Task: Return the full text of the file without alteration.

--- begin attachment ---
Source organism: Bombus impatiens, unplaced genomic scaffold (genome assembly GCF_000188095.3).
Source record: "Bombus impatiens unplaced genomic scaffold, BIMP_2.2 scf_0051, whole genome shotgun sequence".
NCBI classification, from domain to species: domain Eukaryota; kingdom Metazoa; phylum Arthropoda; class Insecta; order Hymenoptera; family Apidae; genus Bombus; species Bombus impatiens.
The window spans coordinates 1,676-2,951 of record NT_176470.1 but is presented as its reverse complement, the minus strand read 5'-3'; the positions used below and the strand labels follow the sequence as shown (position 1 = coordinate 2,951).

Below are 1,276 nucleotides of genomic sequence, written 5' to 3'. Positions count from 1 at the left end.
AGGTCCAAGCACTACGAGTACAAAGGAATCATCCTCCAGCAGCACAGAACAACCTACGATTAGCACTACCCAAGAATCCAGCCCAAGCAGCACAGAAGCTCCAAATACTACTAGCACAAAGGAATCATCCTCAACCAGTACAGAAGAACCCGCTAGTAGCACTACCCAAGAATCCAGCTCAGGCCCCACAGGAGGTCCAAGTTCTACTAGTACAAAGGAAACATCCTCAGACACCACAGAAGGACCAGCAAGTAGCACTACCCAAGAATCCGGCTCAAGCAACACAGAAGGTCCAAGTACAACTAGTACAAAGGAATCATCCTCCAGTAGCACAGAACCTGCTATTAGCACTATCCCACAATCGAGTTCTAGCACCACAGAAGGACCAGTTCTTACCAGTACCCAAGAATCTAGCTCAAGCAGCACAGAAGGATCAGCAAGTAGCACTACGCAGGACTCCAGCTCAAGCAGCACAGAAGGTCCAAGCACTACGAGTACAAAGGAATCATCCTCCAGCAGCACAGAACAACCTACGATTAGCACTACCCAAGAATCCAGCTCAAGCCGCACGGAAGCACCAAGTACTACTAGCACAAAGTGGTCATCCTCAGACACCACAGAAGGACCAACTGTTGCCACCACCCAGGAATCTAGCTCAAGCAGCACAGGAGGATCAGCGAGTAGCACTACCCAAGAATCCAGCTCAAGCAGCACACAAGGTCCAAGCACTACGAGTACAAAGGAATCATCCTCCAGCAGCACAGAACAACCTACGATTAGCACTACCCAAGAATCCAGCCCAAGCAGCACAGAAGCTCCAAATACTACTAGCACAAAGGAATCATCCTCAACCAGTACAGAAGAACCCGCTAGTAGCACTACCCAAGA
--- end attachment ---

Source organism: Bombus impatiens, unplaced genomic scaffold (genome assembly GCF_000188095.3).
Source record: "Bombus impatiens unplaced genomic scaffold, BIMP_2.2 scf_0051, whole genome shotgun sequence".
NCBI classification, from domain to species: domain Eukaryota; kingdom Metazoa; phylum Arthropoda; class Insecta; order Hymenoptera; family Apidae; genus Bombus; species Bombus impatiens.
The window spans coordinates 1,676-2,951 of record NT_176470.1 but is presented as its reverse complement, the minus strand read 5'-3'; the positions used below and the strand labels follow the sequence as shown (position 1 = coordinate 2,951).

Below are 1,276 nucleotides of genomic sequence, written 5' to 3'. Positions count from 1 at the left end.
AGGTCCAAGCACTACGAGTACAAAGGAATCATCCTCCAGCAGCACAGAACAACCTACGATTAGCACTACCCAAGAATCCAGCCCAAGCAGCACAGAAGCTCCAAATACTACTAGCACAAAGGAATCATCCTCAACCAGTACAGAAGAACCCGCTAGTAGCACTACCCAAGAATCCAGCTCAGGCCCCACAGGAGGTCCAAGTTCTACTAGTACAAAGGAAACATCCTCAGACACCACAGAAGGACCAGCAAGTAGCACTACCCAAGAATCCGGCTCAAGCAACACAGAAGGTCCAAGTACAACTAGTACAAAGGAATCATCCTCCAGTAGCACAGAACCTGCTATTAGCACTATCCCACAATCGAGTTCTAGCACCACAGAAGGACCAGTTCTTACCAGTACCCAAGAATCTAGCTCAAGCAGCACAGAAGGATCAGCAAGTAGCACTACGCAGGACTCCAGCTCAAGCAGCACAGAAGGTCCAAGCACTACGAGTACAAAGGAATCATCCTCCAGCAGCACAGAACAACCTACGATTAGCACTACCCAAGAATCCAGCTCAAGCCGCACGGAAGCACCAAGTACTACTAGCACAAAGTGGTCATCCTCAGACACCACAGAAGGACCAACTGTTGCCACCACCCAGGAATCTAGCTCAAGCAGCACAGGAGGATCAGCGAGTAGCACTACCCAAGAATCCAGCTCAAGCAGCACACAAGGTCCAAGCACTACGAGTACAAAGGAATCATCCTCCAGCAGCACAGAACAACCTACGATTAGCACTACCCAAGAATCCAGCCCAAGCAGCACAGAAGCTCCAAATACTACTAGCACAAAGGAATCATCCTCAACCAGTACAGAAGAACCCGCTAGTAGCACTACCCAAGA